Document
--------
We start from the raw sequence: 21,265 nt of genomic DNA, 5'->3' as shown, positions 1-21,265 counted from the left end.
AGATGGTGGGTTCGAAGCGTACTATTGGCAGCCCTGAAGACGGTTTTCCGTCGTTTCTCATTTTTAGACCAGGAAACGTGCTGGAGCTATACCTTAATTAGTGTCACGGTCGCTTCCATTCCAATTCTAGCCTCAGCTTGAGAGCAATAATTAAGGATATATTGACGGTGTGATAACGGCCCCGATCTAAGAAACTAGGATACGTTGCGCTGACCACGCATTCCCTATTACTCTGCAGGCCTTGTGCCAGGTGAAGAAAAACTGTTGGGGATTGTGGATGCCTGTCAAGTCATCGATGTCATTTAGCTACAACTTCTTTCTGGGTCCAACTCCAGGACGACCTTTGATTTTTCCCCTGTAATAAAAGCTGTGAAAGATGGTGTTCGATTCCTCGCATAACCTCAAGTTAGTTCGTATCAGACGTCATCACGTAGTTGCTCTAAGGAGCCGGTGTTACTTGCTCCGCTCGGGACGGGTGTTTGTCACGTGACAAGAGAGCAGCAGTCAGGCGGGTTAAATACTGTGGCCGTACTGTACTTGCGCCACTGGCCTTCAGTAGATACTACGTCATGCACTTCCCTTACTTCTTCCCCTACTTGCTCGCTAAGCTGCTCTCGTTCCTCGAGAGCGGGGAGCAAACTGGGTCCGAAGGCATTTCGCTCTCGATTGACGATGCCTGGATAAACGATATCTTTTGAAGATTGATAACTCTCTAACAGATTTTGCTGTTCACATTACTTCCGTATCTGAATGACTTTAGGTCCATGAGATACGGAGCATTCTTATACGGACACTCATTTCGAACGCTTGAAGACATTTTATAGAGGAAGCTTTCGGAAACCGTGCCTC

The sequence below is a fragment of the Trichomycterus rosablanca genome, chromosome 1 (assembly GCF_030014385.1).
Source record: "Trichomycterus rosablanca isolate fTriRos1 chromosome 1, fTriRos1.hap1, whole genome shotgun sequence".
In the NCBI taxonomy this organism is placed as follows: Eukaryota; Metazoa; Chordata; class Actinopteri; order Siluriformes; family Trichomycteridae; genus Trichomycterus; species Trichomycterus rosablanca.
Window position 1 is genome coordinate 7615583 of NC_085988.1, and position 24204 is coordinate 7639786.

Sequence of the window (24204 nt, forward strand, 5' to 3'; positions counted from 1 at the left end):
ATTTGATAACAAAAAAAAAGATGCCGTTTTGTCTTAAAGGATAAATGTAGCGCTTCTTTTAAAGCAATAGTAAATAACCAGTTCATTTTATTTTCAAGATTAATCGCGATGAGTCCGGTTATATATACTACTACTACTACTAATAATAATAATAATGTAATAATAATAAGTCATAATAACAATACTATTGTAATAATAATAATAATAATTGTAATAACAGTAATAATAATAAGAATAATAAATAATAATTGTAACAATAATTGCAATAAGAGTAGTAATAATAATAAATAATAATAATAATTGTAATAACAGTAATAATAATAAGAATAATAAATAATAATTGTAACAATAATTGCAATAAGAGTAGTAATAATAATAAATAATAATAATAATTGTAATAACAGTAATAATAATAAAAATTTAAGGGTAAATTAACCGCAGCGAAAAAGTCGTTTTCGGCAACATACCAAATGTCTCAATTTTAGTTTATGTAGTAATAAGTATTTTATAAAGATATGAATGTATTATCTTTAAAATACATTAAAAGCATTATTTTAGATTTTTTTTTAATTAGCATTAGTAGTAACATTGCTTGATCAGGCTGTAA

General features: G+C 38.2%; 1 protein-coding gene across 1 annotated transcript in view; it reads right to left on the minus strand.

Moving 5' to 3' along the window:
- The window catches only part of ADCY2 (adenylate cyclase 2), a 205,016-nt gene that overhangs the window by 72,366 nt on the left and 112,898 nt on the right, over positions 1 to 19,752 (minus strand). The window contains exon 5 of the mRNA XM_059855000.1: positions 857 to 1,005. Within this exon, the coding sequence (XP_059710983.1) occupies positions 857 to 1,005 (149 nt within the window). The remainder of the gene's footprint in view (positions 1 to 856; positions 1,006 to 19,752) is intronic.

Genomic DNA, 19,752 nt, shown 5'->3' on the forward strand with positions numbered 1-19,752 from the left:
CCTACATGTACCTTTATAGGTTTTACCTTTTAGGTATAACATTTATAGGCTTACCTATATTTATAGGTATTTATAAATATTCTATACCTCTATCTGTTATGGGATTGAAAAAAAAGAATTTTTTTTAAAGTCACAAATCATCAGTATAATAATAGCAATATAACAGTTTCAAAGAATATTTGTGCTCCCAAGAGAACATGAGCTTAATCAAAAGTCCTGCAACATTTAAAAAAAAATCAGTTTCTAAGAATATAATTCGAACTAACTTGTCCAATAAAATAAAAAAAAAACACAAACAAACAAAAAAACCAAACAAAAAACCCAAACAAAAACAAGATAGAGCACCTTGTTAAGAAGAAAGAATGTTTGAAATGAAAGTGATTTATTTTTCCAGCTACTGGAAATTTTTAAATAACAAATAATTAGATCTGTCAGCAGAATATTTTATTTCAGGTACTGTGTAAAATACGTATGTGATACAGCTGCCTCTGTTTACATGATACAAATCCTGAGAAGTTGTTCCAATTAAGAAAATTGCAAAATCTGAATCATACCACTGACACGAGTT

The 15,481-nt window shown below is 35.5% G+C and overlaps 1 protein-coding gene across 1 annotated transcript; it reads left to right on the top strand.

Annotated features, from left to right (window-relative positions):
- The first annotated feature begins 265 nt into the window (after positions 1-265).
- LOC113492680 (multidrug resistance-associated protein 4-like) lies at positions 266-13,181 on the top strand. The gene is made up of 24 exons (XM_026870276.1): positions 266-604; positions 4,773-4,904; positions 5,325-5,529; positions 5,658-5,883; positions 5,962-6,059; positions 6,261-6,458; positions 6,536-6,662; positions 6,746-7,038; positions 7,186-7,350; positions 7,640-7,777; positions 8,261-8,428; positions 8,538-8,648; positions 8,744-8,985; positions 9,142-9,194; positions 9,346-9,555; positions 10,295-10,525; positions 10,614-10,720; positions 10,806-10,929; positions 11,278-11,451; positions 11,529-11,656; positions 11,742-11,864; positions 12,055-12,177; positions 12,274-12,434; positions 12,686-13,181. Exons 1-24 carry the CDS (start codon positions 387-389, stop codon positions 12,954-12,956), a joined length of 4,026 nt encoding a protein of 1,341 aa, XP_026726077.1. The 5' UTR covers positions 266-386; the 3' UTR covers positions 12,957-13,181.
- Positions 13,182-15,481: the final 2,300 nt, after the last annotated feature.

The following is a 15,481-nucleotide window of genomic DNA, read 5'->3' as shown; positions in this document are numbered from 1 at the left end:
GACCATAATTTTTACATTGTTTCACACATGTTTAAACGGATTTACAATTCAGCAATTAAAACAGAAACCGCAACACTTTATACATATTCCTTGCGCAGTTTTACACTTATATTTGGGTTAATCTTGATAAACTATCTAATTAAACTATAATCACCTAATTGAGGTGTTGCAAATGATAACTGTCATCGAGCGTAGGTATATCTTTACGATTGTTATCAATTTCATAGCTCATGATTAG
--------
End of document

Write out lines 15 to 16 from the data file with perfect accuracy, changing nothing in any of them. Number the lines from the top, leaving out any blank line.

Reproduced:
Annotated features, from left to right (window-relative positions):
- The first annotated feature begins 265 nt into the window (after positions 1-265).